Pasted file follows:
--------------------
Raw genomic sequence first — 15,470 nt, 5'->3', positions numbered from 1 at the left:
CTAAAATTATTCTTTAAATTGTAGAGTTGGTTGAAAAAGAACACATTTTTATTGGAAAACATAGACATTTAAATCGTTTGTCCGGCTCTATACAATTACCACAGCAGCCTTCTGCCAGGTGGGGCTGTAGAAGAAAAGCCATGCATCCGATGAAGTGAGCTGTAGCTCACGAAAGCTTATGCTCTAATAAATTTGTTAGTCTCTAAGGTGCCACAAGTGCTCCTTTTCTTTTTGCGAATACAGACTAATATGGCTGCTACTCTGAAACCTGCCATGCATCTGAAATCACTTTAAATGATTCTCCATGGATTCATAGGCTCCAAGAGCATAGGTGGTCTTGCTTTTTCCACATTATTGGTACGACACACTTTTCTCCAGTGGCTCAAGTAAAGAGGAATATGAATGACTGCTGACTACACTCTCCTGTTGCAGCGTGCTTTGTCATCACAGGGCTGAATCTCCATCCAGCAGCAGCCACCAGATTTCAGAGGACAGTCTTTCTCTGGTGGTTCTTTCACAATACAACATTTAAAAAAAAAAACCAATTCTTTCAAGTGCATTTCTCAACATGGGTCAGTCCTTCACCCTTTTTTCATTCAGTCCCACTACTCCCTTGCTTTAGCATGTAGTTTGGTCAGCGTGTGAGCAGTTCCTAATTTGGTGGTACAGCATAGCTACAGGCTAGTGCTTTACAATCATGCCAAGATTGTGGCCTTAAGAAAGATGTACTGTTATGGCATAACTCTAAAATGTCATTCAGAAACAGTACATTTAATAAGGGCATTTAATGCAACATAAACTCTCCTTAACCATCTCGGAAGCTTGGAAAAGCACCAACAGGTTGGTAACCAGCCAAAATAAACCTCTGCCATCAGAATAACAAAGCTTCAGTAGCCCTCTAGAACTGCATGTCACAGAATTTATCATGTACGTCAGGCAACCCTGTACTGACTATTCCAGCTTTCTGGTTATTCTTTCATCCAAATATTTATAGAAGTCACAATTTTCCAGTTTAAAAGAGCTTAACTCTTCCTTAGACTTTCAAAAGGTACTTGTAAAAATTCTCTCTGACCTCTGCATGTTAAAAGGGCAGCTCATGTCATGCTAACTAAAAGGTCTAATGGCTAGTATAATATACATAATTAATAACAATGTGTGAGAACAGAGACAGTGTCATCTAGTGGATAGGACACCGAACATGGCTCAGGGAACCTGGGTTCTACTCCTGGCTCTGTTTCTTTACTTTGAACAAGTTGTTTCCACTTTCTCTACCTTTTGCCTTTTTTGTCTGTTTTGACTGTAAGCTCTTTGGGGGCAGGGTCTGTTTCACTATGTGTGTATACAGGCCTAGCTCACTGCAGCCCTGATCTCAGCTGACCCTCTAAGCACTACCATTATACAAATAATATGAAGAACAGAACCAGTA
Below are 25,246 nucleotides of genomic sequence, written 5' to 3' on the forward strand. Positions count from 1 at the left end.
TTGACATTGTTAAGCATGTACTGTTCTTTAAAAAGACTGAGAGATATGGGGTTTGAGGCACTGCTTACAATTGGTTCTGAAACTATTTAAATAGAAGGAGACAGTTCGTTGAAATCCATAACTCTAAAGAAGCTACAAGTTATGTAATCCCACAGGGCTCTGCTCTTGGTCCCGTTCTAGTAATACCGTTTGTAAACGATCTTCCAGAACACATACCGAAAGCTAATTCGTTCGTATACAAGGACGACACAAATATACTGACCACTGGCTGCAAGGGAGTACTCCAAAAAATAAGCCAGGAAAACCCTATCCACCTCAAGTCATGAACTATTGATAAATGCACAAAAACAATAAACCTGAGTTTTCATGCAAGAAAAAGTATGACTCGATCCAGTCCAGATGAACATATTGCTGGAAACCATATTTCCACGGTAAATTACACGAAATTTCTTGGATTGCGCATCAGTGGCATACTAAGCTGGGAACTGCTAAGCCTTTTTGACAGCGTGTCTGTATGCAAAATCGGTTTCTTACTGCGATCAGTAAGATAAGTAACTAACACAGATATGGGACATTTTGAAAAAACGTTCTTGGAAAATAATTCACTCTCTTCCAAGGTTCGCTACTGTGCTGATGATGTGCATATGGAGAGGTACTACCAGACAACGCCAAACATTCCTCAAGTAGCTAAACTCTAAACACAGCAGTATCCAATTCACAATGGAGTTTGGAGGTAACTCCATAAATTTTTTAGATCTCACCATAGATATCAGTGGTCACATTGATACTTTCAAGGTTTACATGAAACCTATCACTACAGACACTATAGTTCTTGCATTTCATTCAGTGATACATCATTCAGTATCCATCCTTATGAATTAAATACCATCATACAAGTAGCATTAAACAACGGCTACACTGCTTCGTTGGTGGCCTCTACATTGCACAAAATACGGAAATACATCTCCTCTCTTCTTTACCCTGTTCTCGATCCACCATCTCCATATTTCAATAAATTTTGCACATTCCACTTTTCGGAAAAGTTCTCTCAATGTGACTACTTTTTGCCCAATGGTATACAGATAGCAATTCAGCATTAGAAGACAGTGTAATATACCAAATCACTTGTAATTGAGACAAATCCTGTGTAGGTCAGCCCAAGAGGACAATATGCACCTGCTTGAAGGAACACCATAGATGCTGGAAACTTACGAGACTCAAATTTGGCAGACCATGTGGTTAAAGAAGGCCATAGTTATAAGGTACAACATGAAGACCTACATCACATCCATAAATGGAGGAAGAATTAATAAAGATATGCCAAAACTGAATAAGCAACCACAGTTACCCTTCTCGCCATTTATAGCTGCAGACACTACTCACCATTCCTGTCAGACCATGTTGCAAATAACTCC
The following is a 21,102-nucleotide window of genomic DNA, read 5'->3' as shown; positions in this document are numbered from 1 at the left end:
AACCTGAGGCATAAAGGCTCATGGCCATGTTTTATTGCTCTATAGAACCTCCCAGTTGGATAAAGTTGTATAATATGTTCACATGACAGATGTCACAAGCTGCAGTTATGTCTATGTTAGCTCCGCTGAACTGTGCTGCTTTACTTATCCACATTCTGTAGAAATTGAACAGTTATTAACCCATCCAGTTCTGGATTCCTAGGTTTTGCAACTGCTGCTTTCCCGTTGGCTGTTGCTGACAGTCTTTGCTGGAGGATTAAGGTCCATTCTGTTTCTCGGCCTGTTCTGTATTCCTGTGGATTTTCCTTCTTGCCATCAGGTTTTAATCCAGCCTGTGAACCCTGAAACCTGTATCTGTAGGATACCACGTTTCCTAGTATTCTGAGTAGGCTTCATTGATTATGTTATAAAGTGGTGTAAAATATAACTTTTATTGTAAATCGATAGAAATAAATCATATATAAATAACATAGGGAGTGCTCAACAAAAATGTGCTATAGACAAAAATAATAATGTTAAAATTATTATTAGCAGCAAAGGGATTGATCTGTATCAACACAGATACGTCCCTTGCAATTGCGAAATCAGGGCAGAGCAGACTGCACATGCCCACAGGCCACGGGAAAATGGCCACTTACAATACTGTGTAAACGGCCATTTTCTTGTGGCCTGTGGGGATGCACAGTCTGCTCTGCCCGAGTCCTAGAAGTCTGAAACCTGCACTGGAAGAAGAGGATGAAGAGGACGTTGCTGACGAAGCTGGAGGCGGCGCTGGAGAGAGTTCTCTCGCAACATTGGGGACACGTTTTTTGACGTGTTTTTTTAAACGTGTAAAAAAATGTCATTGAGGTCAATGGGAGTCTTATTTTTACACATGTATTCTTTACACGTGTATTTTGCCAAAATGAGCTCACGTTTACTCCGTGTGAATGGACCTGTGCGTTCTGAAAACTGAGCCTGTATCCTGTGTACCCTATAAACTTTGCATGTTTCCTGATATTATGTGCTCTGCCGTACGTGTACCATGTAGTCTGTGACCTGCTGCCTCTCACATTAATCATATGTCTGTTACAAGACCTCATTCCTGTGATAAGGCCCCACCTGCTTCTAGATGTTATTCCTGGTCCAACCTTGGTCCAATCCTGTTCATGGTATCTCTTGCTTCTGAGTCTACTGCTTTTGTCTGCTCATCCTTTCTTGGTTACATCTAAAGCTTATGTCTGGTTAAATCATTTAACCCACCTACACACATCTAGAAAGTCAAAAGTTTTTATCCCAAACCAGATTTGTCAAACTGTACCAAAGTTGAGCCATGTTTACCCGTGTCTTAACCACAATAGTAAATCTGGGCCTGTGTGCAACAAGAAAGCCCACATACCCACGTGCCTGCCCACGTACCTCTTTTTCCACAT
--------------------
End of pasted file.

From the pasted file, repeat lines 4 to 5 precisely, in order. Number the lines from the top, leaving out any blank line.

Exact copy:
TTGACATTGTTAAGCATGTACTGTTCTTTAAAAAGACTGAGAGATATGGGGTTTGAGGCACTGCTTACAATTGGTTCTGAAACTATTTAAATAGAAGGAGACAGTTCGTTGAAATCCATAACTCTAAAGAAGCTACAAGTTATGTAATCCCACAGGGCTCTGCTCTTGGTCCCGTTCTAGTAATACCGTTTGTAAACGATCTTCCAGAACACATACCGAAAGCTAATTCGTTCGTATACAAGGACGACACAAATATACTGACCACTGGCTGCAAGGGAGTACTCCAAAAAATAAGCCAGGAAAACCCTATCCACCTCAAGTCATGAACTATTGATAAATGCACAAAAACAATAAACCTGAGTTTTCATGCAAGAAAAAGTATGACTCGATCCAGTCCAGATGAACATATTGCTGGAAACCATATTTCCACGGTAAATTACACGAAATTTCTTGGATTGCGCATCAGTGGCATACTAAGCTGGGAACTGCTAAGCCTTTTTGACAGCGTGTCTGTATGCAAAATCGGTTTCTTACTGCGATCAGTAAGATAAGTAACTAACACAGATATGGGACATTTTGAAAAAACGTTCTTGGAAAATAATTCACTCTCTTCCAAGGTTCGCTACTGTGCTGATGATGTGCATATGGAGAGGTACTACCAGACAACGCCAAACATTCCTCAAGTAGCTAAACTCTAAACACAGCAGTATCCAATTCACAATGGAGTTTGGAGGTAACTCCATAAATTTTTTAGATCTCACCATAGATATCAGTGGTCACATTGATACTTTCAAGGTTTACATGAAACCTATCACTACAGACACTATAGTTCTTGCATTTCATTCAGTGATACATCATTCAGTATCCATCCTTATGAATTAAATACCATCATACAAGTAGCATTAAACAACGGCTACACTGCTTCGTTGGTGGCCTCTACATTGCACAAAATACGGAAATACATCTCCTCTCTTCTTTACCCTGTTCTCGATCCACCATCTCCATATTTCAATAAATTTTGCACATTCCACTTTTCGGAAAAGTTCTCTCAATGTGACTACTTTTTGCCCAATGGTATACAGATAGCAATTCAGCATTAGAAGACAGTGTAATATACCAAATCACTTGTAATTGAGACAAATCCTGTGTAGGTCAGCCCAAGAGGACAATATGCACCTGCTTGAAGGAACACCATAGATGCTGGAAACTTACGAGACTCAAATTTGGCAGACCATGTGGTTAAAGAAGGCCATAGTTATAAGGTACAACATGAAGACCTACATCACATCCATAAATGGAGGAAGAATTAATAAAGATATGCCAAAACTGAATAAGCAACCACAGTTACCCTTCTCGCCATTTATAGCTGCAGACACTACTCACCATTCCTGTCAGACCATGTTGCAAATAACTCC
The following is a 21,102-nucleotide window of genomic DNA, read 5'->3' as shown; positions in this document are numbered from 1 at the left end: